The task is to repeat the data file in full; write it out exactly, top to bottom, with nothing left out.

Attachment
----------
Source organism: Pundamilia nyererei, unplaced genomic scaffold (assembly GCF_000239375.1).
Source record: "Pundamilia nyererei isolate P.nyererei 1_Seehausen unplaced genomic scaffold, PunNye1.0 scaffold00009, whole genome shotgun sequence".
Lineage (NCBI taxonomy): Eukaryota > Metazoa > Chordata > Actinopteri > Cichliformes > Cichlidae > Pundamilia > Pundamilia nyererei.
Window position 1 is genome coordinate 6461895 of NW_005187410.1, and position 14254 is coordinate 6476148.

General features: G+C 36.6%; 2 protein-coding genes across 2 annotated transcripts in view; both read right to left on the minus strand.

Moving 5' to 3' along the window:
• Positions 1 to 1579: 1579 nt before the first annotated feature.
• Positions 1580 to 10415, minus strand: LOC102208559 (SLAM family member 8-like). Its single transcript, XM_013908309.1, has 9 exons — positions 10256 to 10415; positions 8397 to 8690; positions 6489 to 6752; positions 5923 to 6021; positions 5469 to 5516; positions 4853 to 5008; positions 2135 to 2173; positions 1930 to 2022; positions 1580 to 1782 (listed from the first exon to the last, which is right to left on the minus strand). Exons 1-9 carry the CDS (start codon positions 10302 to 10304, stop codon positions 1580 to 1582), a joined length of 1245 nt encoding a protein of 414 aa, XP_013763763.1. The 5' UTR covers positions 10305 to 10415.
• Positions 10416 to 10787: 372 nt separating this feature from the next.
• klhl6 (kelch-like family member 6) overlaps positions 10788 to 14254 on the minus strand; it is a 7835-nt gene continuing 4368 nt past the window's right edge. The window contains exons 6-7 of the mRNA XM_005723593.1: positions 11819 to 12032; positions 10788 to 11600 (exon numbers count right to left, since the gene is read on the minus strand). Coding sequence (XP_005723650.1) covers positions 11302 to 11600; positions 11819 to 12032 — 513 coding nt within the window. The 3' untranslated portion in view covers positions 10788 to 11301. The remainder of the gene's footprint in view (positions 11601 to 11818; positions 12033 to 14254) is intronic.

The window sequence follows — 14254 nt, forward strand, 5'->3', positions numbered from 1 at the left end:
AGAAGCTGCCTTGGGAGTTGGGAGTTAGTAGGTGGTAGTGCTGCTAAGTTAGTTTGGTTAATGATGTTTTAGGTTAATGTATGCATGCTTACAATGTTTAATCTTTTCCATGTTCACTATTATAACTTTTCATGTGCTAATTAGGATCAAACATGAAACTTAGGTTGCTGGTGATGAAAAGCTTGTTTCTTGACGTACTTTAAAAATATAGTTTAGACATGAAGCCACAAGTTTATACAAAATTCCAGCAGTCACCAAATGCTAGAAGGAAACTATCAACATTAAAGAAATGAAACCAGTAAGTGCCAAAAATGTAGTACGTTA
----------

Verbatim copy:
Source organism: Pundamilia nyererei, unplaced genomic scaffold (assembly GCF_000239375.1).
Source record: "Pundamilia nyererei isolate P.nyererei 1_Seehausen unplaced genomic scaffold, PunNye1.0 scaffold00009, whole genome shotgun sequence".
Lineage (NCBI taxonomy): Eukaryota > Metazoa > Chordata > Actinopteri > Cichliformes > Cichlidae > Pundamilia > Pundamilia nyererei.
Window position 1 is genome coordinate 6461895 of NW_005187410.1, and position 14254 is coordinate 6476148.

General features: G+C 36.6%; 2 protein-coding genes across 2 annotated transcripts in view; both read right to left on the minus strand.

Moving 5' to 3' along the window:
• Positions 1 to 1579: 1579 nt before the first annotated feature.
• Positions 1580 to 10415, minus strand: LOC102208559 (SLAM family member 8-like). Its single transcript, XM_013908309.1, has 9 exons — positions 10256 to 10415; positions 8397 to 8690; positions 6489 to 6752; positions 5923 to 6021; positions 5469 to 5516; positions 4853 to 5008; positions 2135 to 2173; positions 1930 to 2022; positions 1580 to 1782 (listed from the first exon to the last, which is right to left on the minus strand). Exons 1-9 carry the CDS (start codon positions 10302 to 10304, stop codon positions 1580 to 1582), a joined length of 1245 nt encoding a protein of 414 aa, XP_013763763.1. The 5' UTR covers positions 10305 to 10415.
• Positions 10416 to 10787: 372 nt separating this feature from the next.
• klhl6 (kelch-like family member 6) overlaps positions 10788 to 14254 on the minus strand; it is a 7835-nt gene continuing 4368 nt past the window's right edge. The window contains exons 6-7 of the mRNA XM_005723593.1: positions 11819 to 12032; positions 10788 to 11600 (exon numbers count right to left, since the gene is read on the minus strand). Coding sequence (XP_005723650.1) covers positions 11302 to 11600; positions 11819 to 12032 — 513 coding nt within the window. The 3' untranslated portion in view covers positions 10788 to 11301. The remainder of the gene's footprint in view (positions 11601 to 11818; positions 12033 to 14254) is intronic.

The window sequence follows — 14254 nt, forward strand, 5'->3', positions numbered from 1 at the left end:
AGAAGCTGCCTTGGGAGTTGGGAGTTAGTAGGTGGTAGTGCTGCTAAGTTAGTTTGGTTAATGATGTTTTAGGTTAATGTATGCATGCTTACAATGTTTAATCTTTTCCATGTTCACTATTATAACTTTTCATGTGCTAATTAGGATCAAACATGAAACTTAGGTTGCTGGTGATGAAAAGCTTGTTTCTTGACGTACTTTAAAAATATAGTTTAGACATGAAGCCACAAGTTTATACAAAATTCCAGCAGTCACCAAATGCTAGAAGGAAACTATCAACATTAAAGAAATGAAACCAGTAAGTGCCAAAAATGTAGTACGTTA